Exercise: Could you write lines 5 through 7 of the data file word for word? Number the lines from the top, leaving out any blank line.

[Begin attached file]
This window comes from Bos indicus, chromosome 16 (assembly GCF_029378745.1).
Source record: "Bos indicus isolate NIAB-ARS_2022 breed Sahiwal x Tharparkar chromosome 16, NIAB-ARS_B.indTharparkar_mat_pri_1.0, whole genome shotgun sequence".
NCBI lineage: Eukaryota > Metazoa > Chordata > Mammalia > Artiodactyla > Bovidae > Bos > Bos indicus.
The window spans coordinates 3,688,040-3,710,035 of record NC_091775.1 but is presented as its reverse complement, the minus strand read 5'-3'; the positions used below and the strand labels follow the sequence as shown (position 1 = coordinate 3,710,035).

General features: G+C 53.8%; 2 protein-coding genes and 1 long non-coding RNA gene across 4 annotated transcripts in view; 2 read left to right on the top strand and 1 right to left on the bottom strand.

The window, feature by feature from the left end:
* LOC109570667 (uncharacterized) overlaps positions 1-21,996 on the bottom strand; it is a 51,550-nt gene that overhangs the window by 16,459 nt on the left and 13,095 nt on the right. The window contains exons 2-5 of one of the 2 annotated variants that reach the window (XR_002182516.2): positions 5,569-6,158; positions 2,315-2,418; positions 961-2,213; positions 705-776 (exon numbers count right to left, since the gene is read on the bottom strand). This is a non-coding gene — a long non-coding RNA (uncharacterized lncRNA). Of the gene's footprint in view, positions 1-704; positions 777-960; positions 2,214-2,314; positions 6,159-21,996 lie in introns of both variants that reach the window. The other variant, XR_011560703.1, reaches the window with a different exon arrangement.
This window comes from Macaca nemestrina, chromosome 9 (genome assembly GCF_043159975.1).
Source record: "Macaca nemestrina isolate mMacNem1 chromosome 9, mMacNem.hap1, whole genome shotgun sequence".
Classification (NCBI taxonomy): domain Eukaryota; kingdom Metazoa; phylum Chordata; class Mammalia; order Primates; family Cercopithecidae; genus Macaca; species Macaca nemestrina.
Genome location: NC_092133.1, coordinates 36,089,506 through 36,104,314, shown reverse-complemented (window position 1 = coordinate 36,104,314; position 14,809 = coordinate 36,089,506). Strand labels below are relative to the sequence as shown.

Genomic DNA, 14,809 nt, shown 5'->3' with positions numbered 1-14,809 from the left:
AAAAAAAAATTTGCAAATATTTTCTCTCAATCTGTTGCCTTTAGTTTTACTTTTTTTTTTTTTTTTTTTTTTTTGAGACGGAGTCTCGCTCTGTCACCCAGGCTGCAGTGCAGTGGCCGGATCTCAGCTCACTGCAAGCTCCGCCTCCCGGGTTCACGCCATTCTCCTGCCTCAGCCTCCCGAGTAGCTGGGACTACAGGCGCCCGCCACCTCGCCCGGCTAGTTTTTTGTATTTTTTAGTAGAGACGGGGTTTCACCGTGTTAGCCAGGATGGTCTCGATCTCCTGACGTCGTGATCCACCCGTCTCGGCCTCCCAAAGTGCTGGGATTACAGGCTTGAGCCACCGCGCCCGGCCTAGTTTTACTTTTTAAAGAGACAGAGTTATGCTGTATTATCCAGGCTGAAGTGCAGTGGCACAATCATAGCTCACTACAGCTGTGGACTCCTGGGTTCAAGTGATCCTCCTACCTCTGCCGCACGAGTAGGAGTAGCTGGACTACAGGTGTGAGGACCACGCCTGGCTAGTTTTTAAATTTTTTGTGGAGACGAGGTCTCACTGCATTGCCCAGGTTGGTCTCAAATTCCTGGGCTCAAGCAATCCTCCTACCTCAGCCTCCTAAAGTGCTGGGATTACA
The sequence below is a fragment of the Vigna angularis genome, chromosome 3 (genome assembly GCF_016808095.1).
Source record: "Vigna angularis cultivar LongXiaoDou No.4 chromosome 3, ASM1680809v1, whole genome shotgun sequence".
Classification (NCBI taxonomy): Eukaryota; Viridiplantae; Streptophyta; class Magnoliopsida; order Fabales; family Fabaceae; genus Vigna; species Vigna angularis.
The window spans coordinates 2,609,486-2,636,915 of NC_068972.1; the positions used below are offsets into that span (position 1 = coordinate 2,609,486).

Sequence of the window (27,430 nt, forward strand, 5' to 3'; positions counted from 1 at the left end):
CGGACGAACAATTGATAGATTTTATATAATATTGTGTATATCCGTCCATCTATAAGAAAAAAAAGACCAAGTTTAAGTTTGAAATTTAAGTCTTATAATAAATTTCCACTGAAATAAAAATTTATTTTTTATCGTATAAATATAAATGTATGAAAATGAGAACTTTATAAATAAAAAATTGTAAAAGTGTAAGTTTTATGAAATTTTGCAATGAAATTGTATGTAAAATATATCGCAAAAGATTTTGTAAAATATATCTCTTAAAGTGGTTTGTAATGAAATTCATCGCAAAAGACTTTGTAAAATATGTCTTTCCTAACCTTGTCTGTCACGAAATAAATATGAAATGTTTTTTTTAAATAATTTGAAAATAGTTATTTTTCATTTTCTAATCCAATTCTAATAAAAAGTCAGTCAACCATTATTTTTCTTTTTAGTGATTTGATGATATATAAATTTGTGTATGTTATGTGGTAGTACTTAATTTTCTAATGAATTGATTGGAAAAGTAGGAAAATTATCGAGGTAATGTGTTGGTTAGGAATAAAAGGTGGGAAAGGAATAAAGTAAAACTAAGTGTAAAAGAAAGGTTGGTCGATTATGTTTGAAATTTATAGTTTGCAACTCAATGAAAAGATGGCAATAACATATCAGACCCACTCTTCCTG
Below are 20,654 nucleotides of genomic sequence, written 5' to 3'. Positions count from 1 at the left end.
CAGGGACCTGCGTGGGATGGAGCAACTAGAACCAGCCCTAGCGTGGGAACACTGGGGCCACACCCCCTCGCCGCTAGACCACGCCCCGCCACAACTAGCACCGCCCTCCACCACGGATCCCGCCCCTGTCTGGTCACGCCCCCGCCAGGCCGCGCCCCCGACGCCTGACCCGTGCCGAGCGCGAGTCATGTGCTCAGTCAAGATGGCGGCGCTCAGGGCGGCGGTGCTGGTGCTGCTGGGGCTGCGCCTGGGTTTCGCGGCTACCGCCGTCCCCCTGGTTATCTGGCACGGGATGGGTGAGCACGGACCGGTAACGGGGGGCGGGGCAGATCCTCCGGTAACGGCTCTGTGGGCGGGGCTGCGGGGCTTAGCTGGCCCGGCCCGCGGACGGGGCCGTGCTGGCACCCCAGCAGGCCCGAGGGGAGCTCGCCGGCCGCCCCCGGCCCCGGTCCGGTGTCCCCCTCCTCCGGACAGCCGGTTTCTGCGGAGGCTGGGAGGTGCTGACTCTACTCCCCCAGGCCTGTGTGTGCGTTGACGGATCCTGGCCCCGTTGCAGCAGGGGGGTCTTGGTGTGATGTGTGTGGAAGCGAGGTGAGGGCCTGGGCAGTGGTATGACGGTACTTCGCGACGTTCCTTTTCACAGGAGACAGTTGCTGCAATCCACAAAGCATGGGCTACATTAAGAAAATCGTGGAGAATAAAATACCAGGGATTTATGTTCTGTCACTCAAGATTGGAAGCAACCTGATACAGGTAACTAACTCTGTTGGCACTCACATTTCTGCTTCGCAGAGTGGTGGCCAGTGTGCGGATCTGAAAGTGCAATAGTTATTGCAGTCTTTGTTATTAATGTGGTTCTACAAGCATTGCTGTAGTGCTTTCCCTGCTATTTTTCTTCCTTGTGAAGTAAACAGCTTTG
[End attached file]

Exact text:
General features: G+C 53.8%; 2 protein-coding genes and 1 long non-coding RNA gene across 4 annotated transcripts in view; 2 read left to right on the top strand and 1 right to left on the bottom strand.

The window, feature by feature from the left end:
* LOC109570667 (uncharacterized) overlaps positions 1-21,996 on the bottom strand; it is a 51,550-nt gene that overhangs the window by 16,459 nt on the left and 13,095 nt on the right. The window contains exons 2-5 of one of the 2 annotated variants that reach the window (XR_002182516.2): positions 5,569-6,158; positions 2,315-2,418; positions 961-2,213; positions 705-776 (exon numbers count right to left, since the gene is read on the bottom strand). This is a non-coding gene — a long non-coding RNA (uncharacterized lncRNA). Of the gene's footprint in view, positions 1-704; positions 777-960; positions 2,214-2,314; positions 6,159-21,996 lie in introns of both variants that reach the window. The other variant, XR_011560703.1, reaches the window with a different exon arrangement.